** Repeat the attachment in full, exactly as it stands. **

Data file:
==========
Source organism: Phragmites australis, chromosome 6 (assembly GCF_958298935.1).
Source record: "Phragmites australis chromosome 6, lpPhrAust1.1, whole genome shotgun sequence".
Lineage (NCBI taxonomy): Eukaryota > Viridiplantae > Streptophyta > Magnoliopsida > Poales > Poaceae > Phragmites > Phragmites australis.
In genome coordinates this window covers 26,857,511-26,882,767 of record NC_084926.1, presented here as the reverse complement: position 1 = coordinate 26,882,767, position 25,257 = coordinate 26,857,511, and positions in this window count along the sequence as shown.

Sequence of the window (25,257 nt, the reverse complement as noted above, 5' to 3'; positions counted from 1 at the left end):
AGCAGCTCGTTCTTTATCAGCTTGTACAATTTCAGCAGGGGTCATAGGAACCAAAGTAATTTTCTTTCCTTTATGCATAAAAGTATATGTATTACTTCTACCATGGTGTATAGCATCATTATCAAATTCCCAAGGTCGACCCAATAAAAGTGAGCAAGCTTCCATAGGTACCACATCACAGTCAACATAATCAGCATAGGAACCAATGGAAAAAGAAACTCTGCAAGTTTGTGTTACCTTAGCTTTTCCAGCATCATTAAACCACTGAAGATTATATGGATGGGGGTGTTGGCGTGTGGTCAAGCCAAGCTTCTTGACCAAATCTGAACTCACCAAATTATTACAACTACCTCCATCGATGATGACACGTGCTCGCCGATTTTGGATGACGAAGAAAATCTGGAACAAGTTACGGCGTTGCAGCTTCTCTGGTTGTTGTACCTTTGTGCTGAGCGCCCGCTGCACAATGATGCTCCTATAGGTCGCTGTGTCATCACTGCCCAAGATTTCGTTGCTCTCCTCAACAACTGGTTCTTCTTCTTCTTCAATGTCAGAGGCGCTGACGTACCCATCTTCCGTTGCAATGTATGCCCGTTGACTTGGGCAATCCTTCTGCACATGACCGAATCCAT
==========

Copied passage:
Source organism: Phragmites australis, chromosome 6 (assembly GCF_958298935.1).
Source record: "Phragmites australis chromosome 6, lpPhrAust1.1, whole genome shotgun sequence".
Lineage (NCBI taxonomy): Eukaryota > Viridiplantae > Streptophyta > Magnoliopsida > Poales > Poaceae > Phragmites > Phragmites australis.
In genome coordinates this window covers 26,857,511-26,882,767 of record NC_084926.1, presented here as the reverse complement: position 1 = coordinate 26,882,767, position 25,257 = coordinate 26,857,511, and positions in this window count along the sequence as shown.

Sequence of the window (25,257 nt, the reverse complement as noted above, 5' to 3'; positions counted from 1 at the left end):
AGCAGCTCGTTCTTTATCAGCTTGTACAATTTCAGCAGGGGTCATAGGAACCAAAGTAATTTTCTTTCCTTTATGCATAAAAGTATATGTATTACTTCTACCATGGTGTATAGCATCATTATCAAATTCCCAAGGTCGACCCAATAAAAGTGAGCAAGCTTCCATAGGTACCACATCACAGTCAACATAATCAGCATAGGAACCAATGGAAAAAGAAACTCTGCAAGTTTGTGTTACCTTAGCTTTTCCAGCATCATTAAACCACTGAAGATTATATGGATGGGGGTGTTGGCGTGTGGTCAAGCCAAGCTTCTTGACCAAATCTGAACTCACCAAATTATTACAACTACCTCCATCGATGATGACACGTGCTCGCCGATTTTGGATGACGAAGAAAATCTGGAACAAGTTACGGCGTTGCAGCTTCTCTGGTTGTTGTACCTTTGTGCTGAGCGCCCGCTGCACAATGATGCTCCTATAGGTCGCTGTGTCATCACTGCCCAAGATTTCGTTGCTCTCCTCAACAACTGGTTCTTCTTCTTCTTCAATGTCAGAGGCGCTGACGTACCCATCTTCCGTTGCAATGTATGCCCGTTGACTTGGGCAATCCTTCTGCACATGACCGAATCCAT